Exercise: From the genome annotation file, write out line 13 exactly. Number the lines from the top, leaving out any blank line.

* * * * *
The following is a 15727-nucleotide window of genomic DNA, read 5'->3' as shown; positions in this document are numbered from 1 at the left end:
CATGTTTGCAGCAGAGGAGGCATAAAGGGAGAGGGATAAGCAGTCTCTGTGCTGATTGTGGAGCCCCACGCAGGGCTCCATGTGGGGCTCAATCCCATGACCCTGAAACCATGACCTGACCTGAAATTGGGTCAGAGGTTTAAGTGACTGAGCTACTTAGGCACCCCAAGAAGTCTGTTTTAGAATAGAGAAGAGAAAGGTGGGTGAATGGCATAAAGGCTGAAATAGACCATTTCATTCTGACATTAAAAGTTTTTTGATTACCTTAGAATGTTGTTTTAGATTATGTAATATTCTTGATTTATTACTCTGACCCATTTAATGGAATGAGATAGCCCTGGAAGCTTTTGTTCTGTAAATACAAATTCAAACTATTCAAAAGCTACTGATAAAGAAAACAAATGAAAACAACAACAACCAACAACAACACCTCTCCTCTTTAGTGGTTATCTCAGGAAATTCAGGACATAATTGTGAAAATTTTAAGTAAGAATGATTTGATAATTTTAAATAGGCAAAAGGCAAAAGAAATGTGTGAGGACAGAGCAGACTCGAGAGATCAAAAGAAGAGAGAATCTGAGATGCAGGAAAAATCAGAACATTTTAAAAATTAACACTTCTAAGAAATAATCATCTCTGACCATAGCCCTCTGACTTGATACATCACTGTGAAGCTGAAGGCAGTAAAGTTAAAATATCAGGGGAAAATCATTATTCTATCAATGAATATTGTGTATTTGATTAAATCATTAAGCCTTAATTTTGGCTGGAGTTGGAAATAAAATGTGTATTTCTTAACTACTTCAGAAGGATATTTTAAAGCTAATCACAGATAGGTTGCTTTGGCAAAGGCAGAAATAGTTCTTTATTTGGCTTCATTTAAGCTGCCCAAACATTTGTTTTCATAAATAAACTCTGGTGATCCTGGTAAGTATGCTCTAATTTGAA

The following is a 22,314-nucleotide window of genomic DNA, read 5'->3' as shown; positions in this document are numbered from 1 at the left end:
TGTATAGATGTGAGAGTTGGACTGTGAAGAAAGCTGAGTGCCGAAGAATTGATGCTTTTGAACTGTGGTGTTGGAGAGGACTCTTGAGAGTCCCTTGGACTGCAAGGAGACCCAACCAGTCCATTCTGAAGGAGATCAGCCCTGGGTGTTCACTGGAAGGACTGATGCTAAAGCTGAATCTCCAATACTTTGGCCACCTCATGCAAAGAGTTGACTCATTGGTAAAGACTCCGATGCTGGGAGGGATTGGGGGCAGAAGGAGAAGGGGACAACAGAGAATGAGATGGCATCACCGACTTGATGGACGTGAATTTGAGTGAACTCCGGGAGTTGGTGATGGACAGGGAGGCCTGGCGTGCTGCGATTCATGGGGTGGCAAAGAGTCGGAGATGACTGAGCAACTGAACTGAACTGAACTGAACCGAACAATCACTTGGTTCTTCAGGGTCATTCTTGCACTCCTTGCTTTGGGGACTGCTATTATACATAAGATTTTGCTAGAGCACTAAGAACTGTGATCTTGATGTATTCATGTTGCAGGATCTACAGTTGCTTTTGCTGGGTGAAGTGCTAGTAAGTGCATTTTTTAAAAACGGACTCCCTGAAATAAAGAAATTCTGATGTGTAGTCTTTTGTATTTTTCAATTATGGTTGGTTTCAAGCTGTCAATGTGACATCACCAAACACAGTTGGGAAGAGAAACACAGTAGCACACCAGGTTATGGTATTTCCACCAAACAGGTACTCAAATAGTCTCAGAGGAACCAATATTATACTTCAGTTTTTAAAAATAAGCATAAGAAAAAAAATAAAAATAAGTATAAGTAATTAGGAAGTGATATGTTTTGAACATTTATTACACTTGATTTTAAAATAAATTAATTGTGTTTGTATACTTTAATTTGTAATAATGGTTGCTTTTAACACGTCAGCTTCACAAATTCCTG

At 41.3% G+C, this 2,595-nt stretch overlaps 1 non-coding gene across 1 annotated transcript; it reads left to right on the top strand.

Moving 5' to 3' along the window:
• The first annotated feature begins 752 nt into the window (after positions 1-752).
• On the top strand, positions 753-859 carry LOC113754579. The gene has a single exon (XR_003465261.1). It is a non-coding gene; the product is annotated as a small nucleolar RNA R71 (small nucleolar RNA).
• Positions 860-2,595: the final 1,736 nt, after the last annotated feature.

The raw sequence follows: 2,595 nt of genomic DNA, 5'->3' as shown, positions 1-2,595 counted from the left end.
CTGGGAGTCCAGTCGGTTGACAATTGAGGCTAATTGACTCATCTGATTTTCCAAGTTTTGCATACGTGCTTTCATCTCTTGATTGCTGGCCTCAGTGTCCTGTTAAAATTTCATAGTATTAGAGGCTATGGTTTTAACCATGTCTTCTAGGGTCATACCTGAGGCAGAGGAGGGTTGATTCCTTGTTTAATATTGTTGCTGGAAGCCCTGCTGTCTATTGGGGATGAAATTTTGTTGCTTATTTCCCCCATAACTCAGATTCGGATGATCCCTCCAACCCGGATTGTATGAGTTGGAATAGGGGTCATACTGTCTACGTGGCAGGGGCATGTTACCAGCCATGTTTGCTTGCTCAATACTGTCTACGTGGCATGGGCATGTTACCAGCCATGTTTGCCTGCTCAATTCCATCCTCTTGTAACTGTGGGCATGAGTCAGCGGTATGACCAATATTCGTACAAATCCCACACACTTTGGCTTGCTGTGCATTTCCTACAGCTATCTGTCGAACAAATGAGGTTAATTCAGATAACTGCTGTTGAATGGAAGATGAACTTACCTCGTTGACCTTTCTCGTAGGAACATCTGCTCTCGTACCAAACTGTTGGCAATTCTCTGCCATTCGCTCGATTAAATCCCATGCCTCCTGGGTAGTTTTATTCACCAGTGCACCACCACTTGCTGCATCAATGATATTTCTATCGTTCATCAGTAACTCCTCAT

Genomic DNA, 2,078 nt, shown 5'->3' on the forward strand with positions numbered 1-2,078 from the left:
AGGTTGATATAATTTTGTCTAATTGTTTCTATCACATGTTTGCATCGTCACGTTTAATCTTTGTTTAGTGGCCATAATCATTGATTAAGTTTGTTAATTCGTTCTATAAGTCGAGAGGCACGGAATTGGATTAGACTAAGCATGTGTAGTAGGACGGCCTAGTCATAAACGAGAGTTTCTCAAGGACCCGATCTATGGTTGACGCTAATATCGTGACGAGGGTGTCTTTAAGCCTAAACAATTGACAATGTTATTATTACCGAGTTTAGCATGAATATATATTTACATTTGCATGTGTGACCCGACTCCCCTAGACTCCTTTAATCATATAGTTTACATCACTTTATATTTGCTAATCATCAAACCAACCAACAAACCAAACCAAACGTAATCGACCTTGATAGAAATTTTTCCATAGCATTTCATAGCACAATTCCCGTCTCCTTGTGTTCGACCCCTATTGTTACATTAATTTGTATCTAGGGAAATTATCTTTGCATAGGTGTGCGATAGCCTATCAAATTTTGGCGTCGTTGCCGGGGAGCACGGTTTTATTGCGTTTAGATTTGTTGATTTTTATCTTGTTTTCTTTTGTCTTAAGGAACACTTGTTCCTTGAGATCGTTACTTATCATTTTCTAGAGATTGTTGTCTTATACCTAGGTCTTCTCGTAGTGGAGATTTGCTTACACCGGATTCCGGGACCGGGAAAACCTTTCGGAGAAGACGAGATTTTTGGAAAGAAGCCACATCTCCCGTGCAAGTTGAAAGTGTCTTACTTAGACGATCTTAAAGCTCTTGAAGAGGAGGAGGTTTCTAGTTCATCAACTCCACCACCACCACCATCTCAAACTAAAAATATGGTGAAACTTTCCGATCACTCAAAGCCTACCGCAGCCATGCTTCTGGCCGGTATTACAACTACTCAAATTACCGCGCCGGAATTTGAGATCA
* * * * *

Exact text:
AGGTTGATATAATTTTGTCTAATTGTTTCTATCACATGTTTGCATCGTCACGTTTAATCTTTGTTTAGTGGCCATAATCATTGATTAAGTTTGTTAATTCGTTCTATAAGTCGAGAGGCACGGAATTGGATTAGACTAAGCATGTGTAGTAGGACGGCCTAGTCATAAACGAGAGTTTCTCAAGGACCCGATCTATGGTTGACGCTAATATCGTGACGAGGGTGTCTTTAAGCCTAAACAATTGACAATGTTATTATTACCGAGTTTAGCATGAATATATATTTACATTTGCATGTGTGACCCGACTCCCCTAGACTCCTTTAATCATATAGTTTACATCACTTTATATTTGCTAATCATCAAACCAACCAACAAACCAAACCAAACGTAATCGACCTTGATAGAAATTTTTCCATAGCATTTCATAGCACAATTCCCGTCTCCTTGTGTTCGACCCCTATTGTTACATTAATTTGTATCTAGGGAAATTATCTTTGCATAGGTGTGCGATAGCCTATCAAATTTTGGCGTCGTTGCCGGGGAGCACGGTTTTATTGCGTTTAGATTTGTTGATTTTTATCTTGTTTTCTTTTGTCTTAAGGAACACTTGTTCCTTGAGATCGTTACTTATCATTTTCTAGAGATTGTTGTCTTATACCTAGGTCTTCTCGTAGTGGAGATTTGCTTACACCGGATTCCGGGACCGGGAAAACCTTTCGGAGAAGACGAGATTTTTGGAAAGAAGCCACATCTCCCGTGCAAGTTGAAAGTGTCTTACTTAGACGATCTTAAAGCTCTTGAAGAGGAGGAGGTTTCTAGTTCATCAACTCCACCACCACCACCATCTCAAACTAAAAATATGGTGAAACTTTCCGATCACTCAAAGCCTACCGCAGCCATGCTTCTGGCCGGTATTACAACTACTCAAATTACCGCGCCGGAATTTGAGATCA